OFFICIAL’S WHISTLE – Meet Sven Serré, the running umpire

Michaela Bencova continues her tour of the umpires who will be participating in the 2012 London Olympics.  This month, she meets with Sven Serré, a 40-year-old umpire from Belgium. Photos: […]

Michaela Bencova continues her tour of the umpires who will be participating in the 2012 London Olympics.  This month, she meets with Sven Serré, a 40-year-old umpire from Belgium.

Photos: rights reserved and Badmintonphoto

How long time have you been umpiring?

At the Olympics next year, I will have been umpiring for exactly 20 years.  Nice holiday, isn’t it! I started in 1992 after a bad injury.  I liked the sport and wanted to stay in contact with it.  My club needed an umpire to obtain a licence to organize a tournament.  And so it went.

How did you start with badminton?

I started playing badminton myself thanks to a good school friend, when I was 13 years old.  He invited me to the club on Wednesday afternoons.  I had fun being away from home and doing an active sport.

In countries like China, Malaysia, or England, when we say badminton, people know what it is.  How popular or known is badminton in your country?

Badminton is not very well known in Belgium, despite the fact that there are more than 30,000 players.  The Belgian Badminton Federation is split up into the Flemmisch League and the Walloon League.  The split was made for political and financial reasons.  It is not always easy to work that way, but the family of technical officials understand each other very well.  We don’t have to wait for more than 500 days as the politicians do to form a government.

If somebody wants to be umpire in your country, what is the procedure?

Interested people announce their interest at the local level.  Recruiting is done from the provincial level and that’s where the umpire education starts: first the laws and then on Saturdays, for half days, the first contact with players and their first steps as an umpire.

At the league level, two ‘standardization days’ are organized to put the candidates on the same level.  After 8 months during the provincial championships, the final assessment is made.  A written exam officially concludes the assessment and training period.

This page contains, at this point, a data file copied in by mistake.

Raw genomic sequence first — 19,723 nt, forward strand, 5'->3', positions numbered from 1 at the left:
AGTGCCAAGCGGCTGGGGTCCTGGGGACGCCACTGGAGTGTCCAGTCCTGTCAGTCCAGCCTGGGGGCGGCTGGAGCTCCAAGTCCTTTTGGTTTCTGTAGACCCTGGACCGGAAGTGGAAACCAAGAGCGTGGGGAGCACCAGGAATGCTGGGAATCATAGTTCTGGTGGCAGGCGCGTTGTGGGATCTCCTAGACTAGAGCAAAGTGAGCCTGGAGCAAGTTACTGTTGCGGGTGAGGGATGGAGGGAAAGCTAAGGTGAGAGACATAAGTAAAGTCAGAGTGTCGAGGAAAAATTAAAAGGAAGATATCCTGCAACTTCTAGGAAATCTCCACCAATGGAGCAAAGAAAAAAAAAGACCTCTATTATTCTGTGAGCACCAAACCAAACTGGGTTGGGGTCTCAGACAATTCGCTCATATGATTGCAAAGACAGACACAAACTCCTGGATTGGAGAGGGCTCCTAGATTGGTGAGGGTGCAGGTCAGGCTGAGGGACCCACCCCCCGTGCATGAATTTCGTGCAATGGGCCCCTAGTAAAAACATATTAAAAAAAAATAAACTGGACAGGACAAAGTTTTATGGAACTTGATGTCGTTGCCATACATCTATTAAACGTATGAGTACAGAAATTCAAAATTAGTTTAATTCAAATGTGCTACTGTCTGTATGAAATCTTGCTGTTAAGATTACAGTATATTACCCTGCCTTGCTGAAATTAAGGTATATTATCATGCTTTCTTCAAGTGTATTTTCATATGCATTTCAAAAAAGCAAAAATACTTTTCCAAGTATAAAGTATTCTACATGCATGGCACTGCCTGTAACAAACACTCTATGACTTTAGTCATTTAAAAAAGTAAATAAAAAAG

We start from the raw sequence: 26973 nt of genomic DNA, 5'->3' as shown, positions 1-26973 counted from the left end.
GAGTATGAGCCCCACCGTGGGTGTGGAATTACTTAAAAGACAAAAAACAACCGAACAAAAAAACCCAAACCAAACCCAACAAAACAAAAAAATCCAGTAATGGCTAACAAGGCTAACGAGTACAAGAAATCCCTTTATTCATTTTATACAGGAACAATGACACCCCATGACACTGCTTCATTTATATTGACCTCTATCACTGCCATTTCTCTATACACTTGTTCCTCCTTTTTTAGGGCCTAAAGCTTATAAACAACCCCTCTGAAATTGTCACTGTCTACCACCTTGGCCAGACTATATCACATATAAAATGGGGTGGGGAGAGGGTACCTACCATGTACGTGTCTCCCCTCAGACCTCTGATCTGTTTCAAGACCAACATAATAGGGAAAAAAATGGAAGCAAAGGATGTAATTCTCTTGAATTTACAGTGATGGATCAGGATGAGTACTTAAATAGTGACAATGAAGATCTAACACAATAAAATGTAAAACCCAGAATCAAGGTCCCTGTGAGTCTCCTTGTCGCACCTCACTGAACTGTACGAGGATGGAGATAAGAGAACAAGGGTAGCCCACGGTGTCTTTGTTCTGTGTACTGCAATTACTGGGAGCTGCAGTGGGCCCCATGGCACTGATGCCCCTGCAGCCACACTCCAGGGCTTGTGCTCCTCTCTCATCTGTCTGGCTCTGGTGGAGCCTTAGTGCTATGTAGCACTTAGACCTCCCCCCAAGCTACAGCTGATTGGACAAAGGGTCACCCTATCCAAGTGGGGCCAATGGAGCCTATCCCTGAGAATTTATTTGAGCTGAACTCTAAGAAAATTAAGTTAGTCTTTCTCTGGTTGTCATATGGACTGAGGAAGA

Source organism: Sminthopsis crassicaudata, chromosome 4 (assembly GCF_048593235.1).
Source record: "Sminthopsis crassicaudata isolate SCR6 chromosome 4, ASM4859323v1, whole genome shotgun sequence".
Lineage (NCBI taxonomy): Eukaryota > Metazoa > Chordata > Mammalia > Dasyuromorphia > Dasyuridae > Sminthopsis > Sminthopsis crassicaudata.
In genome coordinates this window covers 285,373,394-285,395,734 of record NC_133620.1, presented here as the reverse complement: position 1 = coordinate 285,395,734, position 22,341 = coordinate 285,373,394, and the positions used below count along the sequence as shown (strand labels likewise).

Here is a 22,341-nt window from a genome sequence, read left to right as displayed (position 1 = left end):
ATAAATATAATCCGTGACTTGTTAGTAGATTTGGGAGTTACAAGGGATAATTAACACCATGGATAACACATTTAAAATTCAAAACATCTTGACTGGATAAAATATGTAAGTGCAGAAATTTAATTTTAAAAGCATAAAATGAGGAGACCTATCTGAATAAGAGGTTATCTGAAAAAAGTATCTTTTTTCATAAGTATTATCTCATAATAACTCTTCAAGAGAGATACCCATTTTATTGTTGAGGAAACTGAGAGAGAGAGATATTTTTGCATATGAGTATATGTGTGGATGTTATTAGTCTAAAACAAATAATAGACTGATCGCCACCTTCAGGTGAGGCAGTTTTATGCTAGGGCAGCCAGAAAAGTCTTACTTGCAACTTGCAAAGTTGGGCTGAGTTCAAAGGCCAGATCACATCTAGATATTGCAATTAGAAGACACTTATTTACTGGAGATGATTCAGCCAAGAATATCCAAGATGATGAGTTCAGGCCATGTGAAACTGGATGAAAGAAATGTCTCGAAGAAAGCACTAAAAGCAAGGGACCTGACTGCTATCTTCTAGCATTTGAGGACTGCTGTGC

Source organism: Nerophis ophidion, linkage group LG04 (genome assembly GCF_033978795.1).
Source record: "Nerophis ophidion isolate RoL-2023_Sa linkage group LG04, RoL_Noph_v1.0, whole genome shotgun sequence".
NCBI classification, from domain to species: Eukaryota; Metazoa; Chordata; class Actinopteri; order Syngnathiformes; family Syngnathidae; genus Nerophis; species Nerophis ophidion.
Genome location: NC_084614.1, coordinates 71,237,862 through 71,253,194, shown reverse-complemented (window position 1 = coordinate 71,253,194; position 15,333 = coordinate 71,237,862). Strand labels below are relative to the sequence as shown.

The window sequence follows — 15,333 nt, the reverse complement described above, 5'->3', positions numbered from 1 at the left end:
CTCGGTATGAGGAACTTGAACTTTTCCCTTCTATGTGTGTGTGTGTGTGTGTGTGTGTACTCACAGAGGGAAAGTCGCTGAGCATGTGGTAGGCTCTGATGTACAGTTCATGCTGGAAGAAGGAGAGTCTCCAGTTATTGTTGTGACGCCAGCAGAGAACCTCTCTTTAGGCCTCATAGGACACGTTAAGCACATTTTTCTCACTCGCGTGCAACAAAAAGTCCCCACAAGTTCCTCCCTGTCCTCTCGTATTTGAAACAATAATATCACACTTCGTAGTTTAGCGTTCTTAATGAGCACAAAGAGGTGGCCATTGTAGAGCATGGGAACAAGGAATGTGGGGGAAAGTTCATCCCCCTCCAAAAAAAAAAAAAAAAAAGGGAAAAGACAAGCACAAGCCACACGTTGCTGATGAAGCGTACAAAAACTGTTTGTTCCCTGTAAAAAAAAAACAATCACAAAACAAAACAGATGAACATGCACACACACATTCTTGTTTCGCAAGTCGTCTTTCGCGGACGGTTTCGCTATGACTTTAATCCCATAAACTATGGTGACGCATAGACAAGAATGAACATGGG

We are talking about professional players, professional coaches, but professional umpires don’t exist because we are not paid for umpiring.  We are volunteers.  So how is it with finances in your country if you want to travel for tournaments?

The different leagues understand that badminton needs umpires and technical officials and has a broad budget to support them.  Every day of umpiring in Belgium is rewarded by €30, give or take.  Every international umpire can attend 2 up to 3 tournaments a season abroad, paid for by the federation.  Not bad I think in this difficult crisis period.

When not umpiring ‘professionally’, what is your job?

I’m not a professional umpire, but I would like to do it for 2 or 3 years.  Why not?  In daily life, I’m a officer of the Belgian Armed Forces, responsible for the Public Affairs Office of Belgian Defence.

And your hobbies apart from badminton?

My family.  In addition to being an umpire and a professional military officer, I’m also the father of two daughters and have been married for 15 years.  Most of my free time goes to them.  And for my personal balance, I run an average of 35km a week and I cook meals daily.  In the umpire world, I’m also known as the ‘running umpire’.  Run, Sven, run!

What is the funniest or the most frustrating moment you’ve experienced on court?

The funniest moment was a shuttle colliding with a bird at the French Open.  Unbelievable! There were some birds inside the Carpentras hall in Paris.  They collided during a mixed doubles match.  Unfortunately, the bird was hurt and crashed onto the court.  Play was interrupted.

The most frustrating moment was being stuck at the European Championships due to the Icelandic volcano. I was home two days later than planned.

Recently you were nominated to officiate at the Olympic Games in London 2012.  What does it mean for you and your family?

I’m honoured to be part of the Olympics, the biggest sports event in the world.  I’m curious to see what it will be like.  It’s nice to be compensated after 15 international years of umpiring.

Carpe diem – seize the day.  Always believe!

About Michaela Bencova